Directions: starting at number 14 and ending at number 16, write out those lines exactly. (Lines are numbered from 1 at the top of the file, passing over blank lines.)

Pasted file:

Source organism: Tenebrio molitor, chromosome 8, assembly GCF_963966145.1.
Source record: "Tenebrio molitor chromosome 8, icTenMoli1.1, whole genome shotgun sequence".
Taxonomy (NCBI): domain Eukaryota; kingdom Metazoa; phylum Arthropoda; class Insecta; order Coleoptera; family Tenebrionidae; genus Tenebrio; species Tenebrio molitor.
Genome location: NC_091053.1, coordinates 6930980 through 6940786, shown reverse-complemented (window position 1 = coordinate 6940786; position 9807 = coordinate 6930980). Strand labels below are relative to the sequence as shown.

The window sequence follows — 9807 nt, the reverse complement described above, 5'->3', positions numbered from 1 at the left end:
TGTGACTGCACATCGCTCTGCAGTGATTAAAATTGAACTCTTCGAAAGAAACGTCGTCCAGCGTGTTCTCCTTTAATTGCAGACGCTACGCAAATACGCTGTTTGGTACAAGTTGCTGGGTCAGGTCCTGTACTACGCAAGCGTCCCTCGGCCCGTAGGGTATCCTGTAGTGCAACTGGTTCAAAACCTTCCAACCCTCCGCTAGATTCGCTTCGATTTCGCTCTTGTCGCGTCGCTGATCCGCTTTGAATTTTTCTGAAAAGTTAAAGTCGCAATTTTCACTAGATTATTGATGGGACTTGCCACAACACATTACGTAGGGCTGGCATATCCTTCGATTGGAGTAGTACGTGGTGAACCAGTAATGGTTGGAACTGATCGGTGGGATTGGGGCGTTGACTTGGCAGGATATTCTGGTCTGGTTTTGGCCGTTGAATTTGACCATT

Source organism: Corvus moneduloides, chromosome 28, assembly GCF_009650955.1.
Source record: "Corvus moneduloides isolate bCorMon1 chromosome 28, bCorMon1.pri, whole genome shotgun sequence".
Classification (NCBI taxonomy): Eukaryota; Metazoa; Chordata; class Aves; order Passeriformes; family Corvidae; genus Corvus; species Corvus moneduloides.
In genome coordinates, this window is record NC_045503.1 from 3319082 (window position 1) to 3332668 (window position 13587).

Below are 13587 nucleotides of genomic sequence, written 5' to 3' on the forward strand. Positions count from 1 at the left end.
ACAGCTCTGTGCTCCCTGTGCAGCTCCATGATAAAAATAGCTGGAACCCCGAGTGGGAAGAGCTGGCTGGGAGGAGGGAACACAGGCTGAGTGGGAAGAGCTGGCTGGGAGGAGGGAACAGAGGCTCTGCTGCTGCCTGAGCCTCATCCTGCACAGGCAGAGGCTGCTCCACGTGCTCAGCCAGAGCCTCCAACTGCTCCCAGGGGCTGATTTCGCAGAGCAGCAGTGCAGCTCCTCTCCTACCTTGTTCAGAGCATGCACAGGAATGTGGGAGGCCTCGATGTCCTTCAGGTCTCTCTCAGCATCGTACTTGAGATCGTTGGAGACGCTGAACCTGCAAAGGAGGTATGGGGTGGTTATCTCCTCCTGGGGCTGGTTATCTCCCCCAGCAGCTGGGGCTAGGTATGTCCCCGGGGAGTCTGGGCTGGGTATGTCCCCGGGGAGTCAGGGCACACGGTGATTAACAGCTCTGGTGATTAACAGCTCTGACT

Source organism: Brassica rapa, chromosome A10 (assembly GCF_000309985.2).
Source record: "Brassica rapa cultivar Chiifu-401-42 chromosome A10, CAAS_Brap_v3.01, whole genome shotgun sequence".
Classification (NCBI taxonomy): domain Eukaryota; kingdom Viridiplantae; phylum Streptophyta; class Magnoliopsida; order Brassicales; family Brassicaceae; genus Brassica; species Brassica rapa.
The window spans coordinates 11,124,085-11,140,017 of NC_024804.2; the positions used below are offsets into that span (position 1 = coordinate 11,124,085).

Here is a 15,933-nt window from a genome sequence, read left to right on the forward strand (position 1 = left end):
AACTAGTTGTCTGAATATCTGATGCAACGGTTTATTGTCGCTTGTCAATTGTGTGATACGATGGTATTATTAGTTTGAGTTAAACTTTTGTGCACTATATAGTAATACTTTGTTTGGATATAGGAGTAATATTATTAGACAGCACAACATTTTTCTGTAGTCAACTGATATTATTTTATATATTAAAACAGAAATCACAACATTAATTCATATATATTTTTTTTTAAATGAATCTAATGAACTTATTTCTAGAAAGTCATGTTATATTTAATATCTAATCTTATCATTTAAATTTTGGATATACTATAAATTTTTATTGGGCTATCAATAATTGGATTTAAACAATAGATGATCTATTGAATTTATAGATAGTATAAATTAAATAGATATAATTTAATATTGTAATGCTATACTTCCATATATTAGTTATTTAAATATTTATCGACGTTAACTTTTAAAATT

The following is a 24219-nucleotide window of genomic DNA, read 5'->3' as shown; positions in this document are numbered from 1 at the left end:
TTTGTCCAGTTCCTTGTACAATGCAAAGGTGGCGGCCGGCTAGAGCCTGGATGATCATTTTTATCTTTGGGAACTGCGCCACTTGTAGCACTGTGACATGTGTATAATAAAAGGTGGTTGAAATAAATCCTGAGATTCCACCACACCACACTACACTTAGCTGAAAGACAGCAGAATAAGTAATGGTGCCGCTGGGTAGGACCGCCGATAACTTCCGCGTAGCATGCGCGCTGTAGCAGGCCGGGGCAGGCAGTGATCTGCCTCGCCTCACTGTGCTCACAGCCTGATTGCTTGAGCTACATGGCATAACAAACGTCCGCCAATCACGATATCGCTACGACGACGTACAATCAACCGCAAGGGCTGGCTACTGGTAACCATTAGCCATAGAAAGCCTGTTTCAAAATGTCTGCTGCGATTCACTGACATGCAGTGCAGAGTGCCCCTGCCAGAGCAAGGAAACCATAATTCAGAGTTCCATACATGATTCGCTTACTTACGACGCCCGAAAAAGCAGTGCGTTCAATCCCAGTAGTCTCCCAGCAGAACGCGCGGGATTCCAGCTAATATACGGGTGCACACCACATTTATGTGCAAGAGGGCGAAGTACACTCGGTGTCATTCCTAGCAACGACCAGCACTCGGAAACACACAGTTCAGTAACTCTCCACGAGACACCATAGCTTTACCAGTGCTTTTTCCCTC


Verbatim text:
Source record: "Brassica rapa cultivar Chiifu-401-42 chromosome A10, CAAS_Brap_v3.01, whole genome shotgun sequence".
Classification (NCBI taxonomy): domain Eukaryota; kingdom Viridiplantae; phylum Streptophyta; class Magnoliopsida; order Brassicales; family Brassicaceae; genus Brassica; species Brassica rapa.
The window spans coordinates 11,124,085-11,140,017 of NC_024804.2; the positions used below are offsets into that span (position 1 = coordinate 11,124,085).